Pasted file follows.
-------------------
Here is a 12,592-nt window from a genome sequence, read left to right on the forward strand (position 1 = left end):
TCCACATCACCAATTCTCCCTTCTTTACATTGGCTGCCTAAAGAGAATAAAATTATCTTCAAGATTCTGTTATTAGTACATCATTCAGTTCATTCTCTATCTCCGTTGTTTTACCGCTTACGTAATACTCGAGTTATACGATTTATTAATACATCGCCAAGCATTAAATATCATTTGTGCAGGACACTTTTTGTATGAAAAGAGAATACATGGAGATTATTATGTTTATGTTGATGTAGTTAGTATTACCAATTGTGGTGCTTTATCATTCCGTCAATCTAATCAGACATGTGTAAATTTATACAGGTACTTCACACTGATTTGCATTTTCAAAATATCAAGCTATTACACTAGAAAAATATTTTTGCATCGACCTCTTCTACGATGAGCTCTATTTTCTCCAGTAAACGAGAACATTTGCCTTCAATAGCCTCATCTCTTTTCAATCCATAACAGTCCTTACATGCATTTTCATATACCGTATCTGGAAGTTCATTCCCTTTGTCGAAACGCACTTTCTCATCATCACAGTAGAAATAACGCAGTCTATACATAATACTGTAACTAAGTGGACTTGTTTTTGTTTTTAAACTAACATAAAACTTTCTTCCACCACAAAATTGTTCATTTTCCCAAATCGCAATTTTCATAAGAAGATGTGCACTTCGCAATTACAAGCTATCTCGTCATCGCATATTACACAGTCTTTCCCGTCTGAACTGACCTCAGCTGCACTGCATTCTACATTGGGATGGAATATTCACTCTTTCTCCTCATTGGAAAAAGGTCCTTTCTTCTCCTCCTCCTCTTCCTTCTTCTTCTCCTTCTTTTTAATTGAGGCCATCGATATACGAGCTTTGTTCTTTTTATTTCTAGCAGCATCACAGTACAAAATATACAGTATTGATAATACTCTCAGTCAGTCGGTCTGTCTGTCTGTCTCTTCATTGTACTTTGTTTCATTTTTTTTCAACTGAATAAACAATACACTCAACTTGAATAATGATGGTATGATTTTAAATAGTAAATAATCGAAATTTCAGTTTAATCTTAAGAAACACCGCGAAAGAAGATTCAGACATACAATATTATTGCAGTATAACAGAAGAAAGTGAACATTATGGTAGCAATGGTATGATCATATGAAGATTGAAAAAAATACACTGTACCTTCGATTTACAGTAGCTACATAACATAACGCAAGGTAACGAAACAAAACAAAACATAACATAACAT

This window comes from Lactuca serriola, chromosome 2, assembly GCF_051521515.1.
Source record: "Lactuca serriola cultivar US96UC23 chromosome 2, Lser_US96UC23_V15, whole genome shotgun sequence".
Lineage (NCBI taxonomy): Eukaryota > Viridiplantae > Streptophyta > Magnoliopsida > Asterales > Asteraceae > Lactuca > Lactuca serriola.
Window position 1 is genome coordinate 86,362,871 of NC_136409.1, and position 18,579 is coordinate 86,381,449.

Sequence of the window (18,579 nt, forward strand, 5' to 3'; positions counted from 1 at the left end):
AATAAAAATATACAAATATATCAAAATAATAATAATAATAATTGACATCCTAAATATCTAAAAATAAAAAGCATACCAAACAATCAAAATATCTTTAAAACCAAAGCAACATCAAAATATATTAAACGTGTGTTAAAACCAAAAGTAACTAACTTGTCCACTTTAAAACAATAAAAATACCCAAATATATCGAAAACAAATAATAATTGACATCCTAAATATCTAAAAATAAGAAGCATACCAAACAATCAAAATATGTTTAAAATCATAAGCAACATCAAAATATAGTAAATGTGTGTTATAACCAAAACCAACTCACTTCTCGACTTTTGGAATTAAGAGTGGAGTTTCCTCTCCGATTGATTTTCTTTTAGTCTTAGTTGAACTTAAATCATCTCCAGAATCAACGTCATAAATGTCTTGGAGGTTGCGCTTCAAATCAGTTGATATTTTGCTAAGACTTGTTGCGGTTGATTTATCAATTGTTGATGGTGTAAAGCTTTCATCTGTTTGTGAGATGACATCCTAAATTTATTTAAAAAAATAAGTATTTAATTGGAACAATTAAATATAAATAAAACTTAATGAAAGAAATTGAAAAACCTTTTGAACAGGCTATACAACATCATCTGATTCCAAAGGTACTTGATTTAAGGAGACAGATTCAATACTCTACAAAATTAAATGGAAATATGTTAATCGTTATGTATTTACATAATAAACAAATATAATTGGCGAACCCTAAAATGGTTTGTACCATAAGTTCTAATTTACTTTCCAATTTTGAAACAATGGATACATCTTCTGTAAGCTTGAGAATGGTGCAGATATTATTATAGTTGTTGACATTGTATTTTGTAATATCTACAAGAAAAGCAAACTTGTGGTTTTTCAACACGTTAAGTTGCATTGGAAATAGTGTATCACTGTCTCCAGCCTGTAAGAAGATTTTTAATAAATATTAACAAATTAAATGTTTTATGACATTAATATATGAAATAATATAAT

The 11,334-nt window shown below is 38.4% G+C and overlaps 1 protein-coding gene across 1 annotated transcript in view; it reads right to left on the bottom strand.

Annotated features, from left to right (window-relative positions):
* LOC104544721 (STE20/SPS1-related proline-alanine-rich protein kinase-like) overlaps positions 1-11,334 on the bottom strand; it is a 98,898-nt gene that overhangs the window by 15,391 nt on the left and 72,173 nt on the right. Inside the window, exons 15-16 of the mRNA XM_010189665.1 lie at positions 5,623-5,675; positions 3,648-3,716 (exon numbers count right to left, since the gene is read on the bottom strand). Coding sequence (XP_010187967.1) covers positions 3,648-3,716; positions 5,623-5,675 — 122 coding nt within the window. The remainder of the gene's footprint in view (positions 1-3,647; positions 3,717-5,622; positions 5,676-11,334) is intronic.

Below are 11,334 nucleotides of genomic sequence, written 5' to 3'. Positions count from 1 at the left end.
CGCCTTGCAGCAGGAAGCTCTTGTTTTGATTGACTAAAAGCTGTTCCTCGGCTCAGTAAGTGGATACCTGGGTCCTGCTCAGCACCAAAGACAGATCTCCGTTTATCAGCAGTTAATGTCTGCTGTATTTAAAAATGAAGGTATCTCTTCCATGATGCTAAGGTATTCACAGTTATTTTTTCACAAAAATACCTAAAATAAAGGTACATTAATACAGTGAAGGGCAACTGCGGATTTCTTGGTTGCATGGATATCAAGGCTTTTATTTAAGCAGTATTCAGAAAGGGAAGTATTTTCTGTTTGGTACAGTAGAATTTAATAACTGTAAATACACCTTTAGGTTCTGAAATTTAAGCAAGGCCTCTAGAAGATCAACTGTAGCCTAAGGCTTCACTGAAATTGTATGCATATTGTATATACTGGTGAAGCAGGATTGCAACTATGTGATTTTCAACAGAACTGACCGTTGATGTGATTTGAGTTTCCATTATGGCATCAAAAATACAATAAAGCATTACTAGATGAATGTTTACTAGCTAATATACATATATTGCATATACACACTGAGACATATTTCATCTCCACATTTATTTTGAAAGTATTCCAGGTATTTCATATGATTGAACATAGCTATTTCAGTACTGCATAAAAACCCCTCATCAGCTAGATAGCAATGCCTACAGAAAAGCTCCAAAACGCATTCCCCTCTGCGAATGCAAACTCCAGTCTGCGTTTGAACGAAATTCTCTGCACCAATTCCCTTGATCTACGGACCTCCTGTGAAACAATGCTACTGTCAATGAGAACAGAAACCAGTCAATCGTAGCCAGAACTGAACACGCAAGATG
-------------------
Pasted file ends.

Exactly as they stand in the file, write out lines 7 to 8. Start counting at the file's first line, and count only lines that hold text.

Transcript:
Sequence of the window (18,579 nt, forward strand, 5' to 3'; positions counted from 1 at the left end):
AATAAAAATATACAAATATATCAAAATAATAATAATAATAATTGACATCCTAAATATCTAAAAATAAAAAGCATACCAAACAATCAAAATATCTTTAAAACCAAAGCAACATCAAAATATATTAAACGTGTGTTAAAACCAAAAGTAACTAACTTGTCCACTTTAAAACAATAAAAATACCCAAATATATCGAAAACAAATAATAATTGACATCCTAAATATCTAAAAATAAGAAGCATACCAAACAATCAAAATATGTTTAAAATCATAAGCAACATCAAAATATAGTAAATGTGTGTTATAACCAAAACCAACTCACTTCTCGACTTTTGGAATTAAGAGTGGAGTTTCCTCTCCGATTGATTTTCTTTTAGTCTTAGTTGAACTTAAATCATCTCCAGAATCAACGTCATAAATGTCTTGGAGGTTGCGCTTCAAATCAGTTGATATTTTGCTAAGACTTGTTGCGGTTGATTTATCAATTGTTGATGGTGTAAAGCTTTCATCTGTTTGTGAGATGACATCCTAAATTTATTTAAAAAAATAAGTATTTAATTGGAACAATTAAATATAAATAAAACTTAATGAAAGAAATTGAAAAACCTTTTGAACAGGCTATACAACATCATCTGATTCCAAAGGTACTTGATTTAAGGAGACAGATTCAATACTCTACAAAATTAAATGGAAATATGTTAATCGTTATGTATTTACATAATAAACAAATATAATTGGCGAACCCTAAAATGGTTTGTACCATAAGTTCTAATTTACTTTCCAATTTTGAAACAATGGATACATCTTCTGTAAGCTTGAGAATGGTGCAGATATTATTATAGTTGTTGACATTGTATTTTGTAATATCTACAAGAAAAGCAAACTTGTGGTTTTTCAACACGTTAAGTTGCATTGGAAATAGTGTATCACTGTCTCCAGCCTGTAAGAAGATTTTTAATAAATATTAACAAATTAAATGTTTTATGACATTAATATATGAAATAATATAAT